Thursday, October 8, 2015

Rapid rise in NCEP/NCAR index

The local NCEP/NCAR index has risen rapidly in recent days. Not too much can be made of this, because it is a volatile index. But on 5 October, it reached 0.792°C. That is on an anomaly base of 1994-2013. It's about 0.2°C higher than anything in 2014. I've put a CSV file of daily values from start 2014 here.
Update: I have replaced the CSV at that link with a zipfile that contains the 2014/5 csv, a 1994-2013 csv, and a readme.

I see the associated WebGL map noticed the heat in Southern Australia. In Melbourne, we had two days at 35°C, which is very high for just two weeks after the equinox. And bad bushfires, also very unusual for early October.

Early results from TempLS mesh for Sept show a fall relative to August; TempLS grid is little changed. I'll post on that when more data is in.

Update. Today 0.865. Extraordinary. I naturally wonder if something is going wrong with my program, but Joe Bastardi is noticing too:

Update. Ned W has made a histogram (see comments) showing how unusual these readings are.

Wednesday, October 7, 2015

On partial derivatives

People have been arguing about partial derivatives (ATTP, Stoat, Lucia). It arises from a series of posts by David Evans. He is someone who has a tendency to find that climate science is all wrong, and he has discovered the right way. See Stoat for the usual unvarnished unbiased account. Anyway, DE has been saying that there is some fundamental issue with partial derivatives. This can resonate, because a lot of people, like DE, do not understand them.

I don't want to spend much time on DE's whole series. The reason is that, as noted by many, he creates hopeless confusion about the actual models he is talking about. He expounds the "basic model" of climate science, with no reference to a location where the reader can find out who advances such a model or what they say about it. It is a straw man. It may well be that it is a reasonable model. That seems to be his defence. But there is no use setting up a model, justifying it as reasonable, then criticising it for flaws, unless you do relate it to what someone else is saying. And of course, his sympathetic readers think he's talking about GCMs. When challenged on this, he just says that GCM's inherit the same faulty structure, or some such. With no justification. He actually writes nothing on how a real GCM works, and I don't think he knows.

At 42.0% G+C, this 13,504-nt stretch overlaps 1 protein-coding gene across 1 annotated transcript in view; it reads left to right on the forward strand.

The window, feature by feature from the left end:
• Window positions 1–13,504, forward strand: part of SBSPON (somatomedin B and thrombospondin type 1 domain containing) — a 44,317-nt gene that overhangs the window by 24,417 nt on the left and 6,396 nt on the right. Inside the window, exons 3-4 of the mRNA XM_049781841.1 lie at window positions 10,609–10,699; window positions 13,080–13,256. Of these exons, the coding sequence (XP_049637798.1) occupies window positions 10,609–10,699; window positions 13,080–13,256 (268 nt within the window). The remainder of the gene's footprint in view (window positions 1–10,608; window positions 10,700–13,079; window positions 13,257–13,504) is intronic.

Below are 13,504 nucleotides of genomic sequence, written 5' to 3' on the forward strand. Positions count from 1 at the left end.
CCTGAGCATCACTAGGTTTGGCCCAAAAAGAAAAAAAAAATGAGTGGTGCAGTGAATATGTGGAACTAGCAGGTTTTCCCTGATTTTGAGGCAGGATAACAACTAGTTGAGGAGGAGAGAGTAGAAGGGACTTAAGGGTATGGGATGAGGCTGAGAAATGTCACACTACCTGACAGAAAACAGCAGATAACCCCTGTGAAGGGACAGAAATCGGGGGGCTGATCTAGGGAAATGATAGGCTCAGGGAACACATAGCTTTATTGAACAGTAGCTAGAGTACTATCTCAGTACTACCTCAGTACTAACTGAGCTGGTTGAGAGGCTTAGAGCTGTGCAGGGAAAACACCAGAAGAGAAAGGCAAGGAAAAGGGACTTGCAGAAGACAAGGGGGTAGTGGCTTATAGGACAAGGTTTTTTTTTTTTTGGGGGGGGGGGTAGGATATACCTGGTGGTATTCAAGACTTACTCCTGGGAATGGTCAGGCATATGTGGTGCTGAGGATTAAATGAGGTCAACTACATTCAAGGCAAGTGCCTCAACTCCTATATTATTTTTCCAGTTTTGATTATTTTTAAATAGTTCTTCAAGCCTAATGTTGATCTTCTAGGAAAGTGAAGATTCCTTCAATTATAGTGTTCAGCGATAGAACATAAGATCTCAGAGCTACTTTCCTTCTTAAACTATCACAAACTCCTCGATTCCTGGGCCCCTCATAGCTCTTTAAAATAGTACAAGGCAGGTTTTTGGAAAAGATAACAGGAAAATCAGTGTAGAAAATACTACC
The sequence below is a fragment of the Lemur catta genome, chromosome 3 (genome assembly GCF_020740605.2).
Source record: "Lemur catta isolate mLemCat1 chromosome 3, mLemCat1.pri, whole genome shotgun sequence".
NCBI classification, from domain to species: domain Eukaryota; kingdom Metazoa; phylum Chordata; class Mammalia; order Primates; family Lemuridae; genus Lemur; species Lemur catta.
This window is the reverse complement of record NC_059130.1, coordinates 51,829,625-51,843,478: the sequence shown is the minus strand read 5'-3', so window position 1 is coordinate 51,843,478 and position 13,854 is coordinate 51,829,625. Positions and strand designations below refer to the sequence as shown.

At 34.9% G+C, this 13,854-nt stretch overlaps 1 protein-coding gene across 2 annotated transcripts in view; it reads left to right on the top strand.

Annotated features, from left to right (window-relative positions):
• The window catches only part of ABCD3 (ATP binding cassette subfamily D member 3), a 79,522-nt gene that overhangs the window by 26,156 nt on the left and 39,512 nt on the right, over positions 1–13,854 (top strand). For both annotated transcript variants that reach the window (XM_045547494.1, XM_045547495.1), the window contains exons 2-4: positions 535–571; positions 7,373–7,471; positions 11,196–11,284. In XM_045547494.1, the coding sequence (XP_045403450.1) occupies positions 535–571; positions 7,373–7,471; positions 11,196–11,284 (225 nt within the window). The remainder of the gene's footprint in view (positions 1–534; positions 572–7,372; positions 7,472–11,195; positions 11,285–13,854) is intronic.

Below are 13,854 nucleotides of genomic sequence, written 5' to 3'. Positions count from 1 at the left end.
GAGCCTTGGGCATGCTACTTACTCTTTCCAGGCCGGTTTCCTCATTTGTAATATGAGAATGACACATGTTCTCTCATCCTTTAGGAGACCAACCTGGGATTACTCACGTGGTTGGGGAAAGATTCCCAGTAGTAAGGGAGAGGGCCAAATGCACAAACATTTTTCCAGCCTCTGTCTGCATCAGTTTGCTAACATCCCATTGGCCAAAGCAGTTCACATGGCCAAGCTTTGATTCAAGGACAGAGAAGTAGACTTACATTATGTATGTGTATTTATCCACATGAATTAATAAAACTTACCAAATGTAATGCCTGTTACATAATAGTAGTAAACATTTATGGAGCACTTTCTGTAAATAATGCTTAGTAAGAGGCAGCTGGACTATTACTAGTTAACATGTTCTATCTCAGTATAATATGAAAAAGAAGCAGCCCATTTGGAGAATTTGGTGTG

So I'll focus on the partial derivatives issue, which has attracted discussion. Episode 4, is headlined Error 1: partial derivatives. His wife says, in the intro:
"The big problem here is that a model built on the misuse of a basic maths technique that cannot be tested, should not ever, as in never, be described as 95% certain. Resting a theory on unverifiable and hypothetical quantities is asking for trouble. "
Sounds bad, and was duly written up in ominous fashion by WUWT and Bishop Hill, and even echoed in the Murdoch press. The main text says:
The partial derivatives of dependent variables are strictly hypothetical and not empirically verifiable
He expands:
When a quantity depends on dependent variables (variables that depend on or affect one another), a partial derivative of the quantity “has no definite meaning” (from Auroux 2010, who gives a worked example), because of ambiguity over which variables are truly held constant and which change because they depend on the variable allowed to change.

So even if a mathematical expression for the net TOA downward flux G as a function of surface temperature and the other climate variables somehow existed, and a technical application of the partial differentiation rules produced something, we would not be sure what that something was — so it would be of little use in a model, let alone for determining something as vital as climate sensitivity.<